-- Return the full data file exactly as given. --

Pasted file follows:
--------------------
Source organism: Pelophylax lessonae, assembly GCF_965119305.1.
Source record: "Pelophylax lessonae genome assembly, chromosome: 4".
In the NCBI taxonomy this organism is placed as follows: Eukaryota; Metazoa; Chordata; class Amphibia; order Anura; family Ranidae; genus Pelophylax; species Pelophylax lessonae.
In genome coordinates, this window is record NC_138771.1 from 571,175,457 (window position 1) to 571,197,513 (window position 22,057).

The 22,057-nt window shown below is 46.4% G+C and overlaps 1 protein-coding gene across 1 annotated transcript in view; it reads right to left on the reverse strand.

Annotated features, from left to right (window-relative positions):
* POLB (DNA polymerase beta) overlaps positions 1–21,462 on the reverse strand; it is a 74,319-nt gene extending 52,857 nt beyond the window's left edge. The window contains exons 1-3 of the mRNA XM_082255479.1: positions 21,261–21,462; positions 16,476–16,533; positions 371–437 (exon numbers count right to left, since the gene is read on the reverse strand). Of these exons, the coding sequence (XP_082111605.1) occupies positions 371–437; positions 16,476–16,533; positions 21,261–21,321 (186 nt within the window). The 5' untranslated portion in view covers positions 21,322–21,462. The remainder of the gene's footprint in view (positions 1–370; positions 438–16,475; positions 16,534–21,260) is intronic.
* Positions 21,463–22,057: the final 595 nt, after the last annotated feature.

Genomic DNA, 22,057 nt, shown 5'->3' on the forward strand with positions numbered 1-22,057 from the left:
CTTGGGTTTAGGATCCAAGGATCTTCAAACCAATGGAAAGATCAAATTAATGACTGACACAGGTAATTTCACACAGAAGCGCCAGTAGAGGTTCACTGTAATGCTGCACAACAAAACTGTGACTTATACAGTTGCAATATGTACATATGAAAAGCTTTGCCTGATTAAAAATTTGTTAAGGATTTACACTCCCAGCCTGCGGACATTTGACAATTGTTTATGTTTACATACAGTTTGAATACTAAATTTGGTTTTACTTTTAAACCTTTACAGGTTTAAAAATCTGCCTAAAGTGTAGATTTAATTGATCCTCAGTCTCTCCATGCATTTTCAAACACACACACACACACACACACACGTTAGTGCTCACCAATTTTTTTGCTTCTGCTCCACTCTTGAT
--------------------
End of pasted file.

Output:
Source organism: Pelophylax lessonae, assembly GCF_965119305.1.
Source record: "Pelophylax lessonae genome assembly, chromosome: 4".
In the NCBI taxonomy this organism is placed as follows: Eukaryota; Metazoa; Chordata; class Amphibia; order Anura; family Ranidae; genus Pelophylax; species Pelophylax lessonae.
In genome coordinates, this window is record NC_138771.1 from 571,175,457 (window position 1) to 571,197,513 (window position 22,057).

The 22,057-nt window shown below is 46.4% G+C and overlaps 1 protein-coding gene across 1 annotated transcript in view; it reads right to left on the reverse strand.

Annotated features, from left to right (window-relative positions):
* POLB (DNA polymerase beta) overlaps positions 1–21,462 on the reverse strand; it is a 74,319-nt gene extending 52,857 nt beyond the window's left edge. The window contains exons 1-3 of the mRNA XM_082255479.1: positions 21,261–21,462; positions 16,476–16,533; positions 371–437 (exon numbers count right to left, since the gene is read on the reverse strand). Of these exons, the coding sequence (XP_082111605.1) occupies positions 371–437; positions 16,476–16,533; positions 21,261–21,321 (186 nt within the window). The 5' untranslated portion in view covers positions 21,322–21,462. The remainder of the gene's footprint in view (positions 1–370; positions 438–16,475; positions 16,534–21,260) is intronic.
* Positions 21,463–22,057: the final 595 nt, after the last annotated feature.

Genomic DNA, 22,057 nt, shown 5'->3' on the forward strand with positions numbered 1-22,057 from the left:
CTTGGGTTTAGGATCCAAGGATCTTCAAACCAATGGAAAGATCAAATTAATGACTGACACAGGTAATTTCACACAGAAGCGCCAGTAGAGGTTCACTGTAATGCTGCACAACAAAACTGTGACTTATACAGTTGCAATATGTACATATGAAAAGCTTTGCCTGATTAAAAATTTGTTAAGGATTTACACTCCCAGCCTGCGGACATTTGACAATTGTTTATGTTTACATACAGTTTGAATACTAAATTTGGTTTTACTTTTAAACCTTTACAGGTTTAAAAATCTGCCTAAAGTGTAGATTTAATTGATCCTCAGTCTCTCCATGCATTTTCAAACACACACACACACACACACACACGTTAGTGCTCACCAATTTTTTTGCTTCTGCTCCACTCTTGAT